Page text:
Cigarette Affordability and the Impact of Tobacco Taxation on Health and Revenue

The heavy burden of tobacco consumption and the high smoking prevalence in the Philippines should compel policy makers to put in place appropriate regulations, including legislation that will effectively curb the growth of tobacco use. Price and tax measures are undeniably effective in reducing tobacco consumption.

Increasing the tobacco price through taxation has become even more critical and urgent in light of the declining real prices of cigarettes, arising mainly from a problematic and infirm Philippine excise tax system. Said differently, reforming the excise tax policy, which includes a tax increase, is key to meeting the government’s health objectives such as reducing smoking prevalence—the Philippines having one of the highest in the world—and saving lives and resources.

The need to increase tobacco excise tax is also linked to the government’s urgent need to increase tax effort. Despite the Bureau of Internal Revenue’s (BIR’s) laudable effort to improve tax administration, tax effort has remained low. This suggests that tax policy, including the reform of sin taxes, is indispensable in meeting revenue objectives, preventing a fiscal crisis, and ensuring sustainable growth for the country.

Towards contributing to the goal of improving tobacco control policies and increasing tax effort, this paper seeks to fortify the proposed legislative reforms to increase tobacco tax in the Philippines. Specifically, this paper aims to:

a. Present a background on the burden of tobacco, smoking prevalence, cigarette price and tobacco tax revenue trends and cigarette taxation system in the Philippines.

b. Determine the affordability of tobacco in the Philippines.

c. Estimate the immediate fiscal and public health impact of proposed tobacco tax increases in the Philippines.

Using the Blecher and van Walbeek (2009) and Kan (2007) models in measuring cigarette affordability, we conclude that cigarettes have become more affordable in the Philippines over the past ten years. This suggests that the reform of tobacco tax policy must include tax increases based on inflation indexation, at the least, and beyond, to meet health targets and generate additional hefty revenues to address the fiscal binding constraint.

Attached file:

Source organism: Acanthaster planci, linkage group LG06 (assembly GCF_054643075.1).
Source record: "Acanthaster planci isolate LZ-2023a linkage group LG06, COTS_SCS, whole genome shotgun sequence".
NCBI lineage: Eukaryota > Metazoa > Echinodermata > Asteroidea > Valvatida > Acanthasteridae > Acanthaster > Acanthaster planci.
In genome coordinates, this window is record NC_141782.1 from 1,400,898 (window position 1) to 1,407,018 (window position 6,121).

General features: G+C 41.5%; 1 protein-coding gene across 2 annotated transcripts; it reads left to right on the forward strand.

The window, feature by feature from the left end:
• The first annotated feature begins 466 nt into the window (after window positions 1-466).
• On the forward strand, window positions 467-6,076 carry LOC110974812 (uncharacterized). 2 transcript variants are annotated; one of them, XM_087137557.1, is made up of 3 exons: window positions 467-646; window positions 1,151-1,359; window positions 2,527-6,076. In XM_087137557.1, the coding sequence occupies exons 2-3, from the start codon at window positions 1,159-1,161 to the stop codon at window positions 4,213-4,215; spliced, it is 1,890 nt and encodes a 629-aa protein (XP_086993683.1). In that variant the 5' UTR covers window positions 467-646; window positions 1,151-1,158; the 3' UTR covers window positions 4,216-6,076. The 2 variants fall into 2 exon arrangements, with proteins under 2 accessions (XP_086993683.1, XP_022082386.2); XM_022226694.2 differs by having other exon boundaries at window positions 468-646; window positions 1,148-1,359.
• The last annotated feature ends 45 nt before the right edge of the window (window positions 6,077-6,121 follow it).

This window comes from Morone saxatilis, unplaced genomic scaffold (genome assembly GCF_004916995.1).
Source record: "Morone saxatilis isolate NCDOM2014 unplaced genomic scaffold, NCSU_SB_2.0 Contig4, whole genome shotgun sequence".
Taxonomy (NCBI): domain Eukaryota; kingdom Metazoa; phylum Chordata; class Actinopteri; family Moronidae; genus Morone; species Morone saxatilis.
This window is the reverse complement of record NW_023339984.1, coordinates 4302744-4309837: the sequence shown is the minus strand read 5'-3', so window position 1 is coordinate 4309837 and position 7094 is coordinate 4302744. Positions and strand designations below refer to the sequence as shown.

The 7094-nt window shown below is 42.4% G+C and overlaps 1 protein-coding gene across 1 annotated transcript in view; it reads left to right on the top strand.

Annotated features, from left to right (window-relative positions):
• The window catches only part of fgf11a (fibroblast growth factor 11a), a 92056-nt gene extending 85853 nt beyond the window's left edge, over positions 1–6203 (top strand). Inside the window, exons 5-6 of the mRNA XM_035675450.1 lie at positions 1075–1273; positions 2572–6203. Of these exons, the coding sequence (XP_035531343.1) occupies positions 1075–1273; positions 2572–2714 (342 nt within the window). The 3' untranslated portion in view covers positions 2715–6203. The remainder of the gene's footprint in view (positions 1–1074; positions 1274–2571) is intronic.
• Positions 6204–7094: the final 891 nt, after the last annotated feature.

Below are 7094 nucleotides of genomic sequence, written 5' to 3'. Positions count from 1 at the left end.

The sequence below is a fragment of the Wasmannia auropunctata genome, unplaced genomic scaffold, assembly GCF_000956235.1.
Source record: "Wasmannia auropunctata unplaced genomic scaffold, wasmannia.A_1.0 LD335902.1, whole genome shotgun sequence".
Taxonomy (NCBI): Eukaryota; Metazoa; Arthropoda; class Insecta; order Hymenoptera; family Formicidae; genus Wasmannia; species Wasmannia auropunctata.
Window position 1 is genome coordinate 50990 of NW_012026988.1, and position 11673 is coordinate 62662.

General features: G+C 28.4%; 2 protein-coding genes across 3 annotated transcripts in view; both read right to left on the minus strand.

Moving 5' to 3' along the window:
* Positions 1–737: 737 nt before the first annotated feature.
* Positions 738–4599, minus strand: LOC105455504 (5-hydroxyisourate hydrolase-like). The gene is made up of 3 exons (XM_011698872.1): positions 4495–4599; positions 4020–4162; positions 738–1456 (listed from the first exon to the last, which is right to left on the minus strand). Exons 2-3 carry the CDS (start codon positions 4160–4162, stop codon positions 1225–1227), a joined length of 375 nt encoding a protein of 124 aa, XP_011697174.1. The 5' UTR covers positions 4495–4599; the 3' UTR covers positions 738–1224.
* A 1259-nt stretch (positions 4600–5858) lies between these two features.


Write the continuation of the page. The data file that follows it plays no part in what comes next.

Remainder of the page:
Based on the results of the van Walbeek (2010) tobacco tax impact model, we conclude that due to the addictive nature of tobacco consumption and the inelasticity of demand for cigarettes, increasing the excise tax not only reduces tobacco consumption but also generates additional revenues for the government. Among the various tobacco tax bills in the 15th Congress, House Bill (HB) 3465 and House Bill (HB) 3489 are the most comprehensive in terms of reaching both health and revenue goals. Increasing the excise tax by 215 percent will increase the average cigarette price by 73 percent, reduce smoking prevalence to at least 27 percent, generate at least PHP26 billion additional excise tax revenues and save at least 310,000 lives.

We identify three major problems with the current Philippine tobacco tax system that have rendered the tobacco tax ineffective in both reducing tobacco consumption and improving tax effort in the Philippines. Hence, on policy recommendations, we highlight the essential features of the needed tobacco tax reforms, namely, removal of the price classification freeze, a shift from the multi-tiered to the unitary tax system, and indexation of the specific tax to inflation. Further, the increase in tax rates will be unavoidably steep to correct weaknesses in the existing law and to address health objectives, including the Philippine government’s commitment to meet WHO targets, and the revenue goal of substantially raising the Philippines’ tax effort in the medium term.

Read full text of “Cigarette Affordability and the Impact of Tobacco Taxation on Health and Revenue”.  (in .pdf, 44 pp.).

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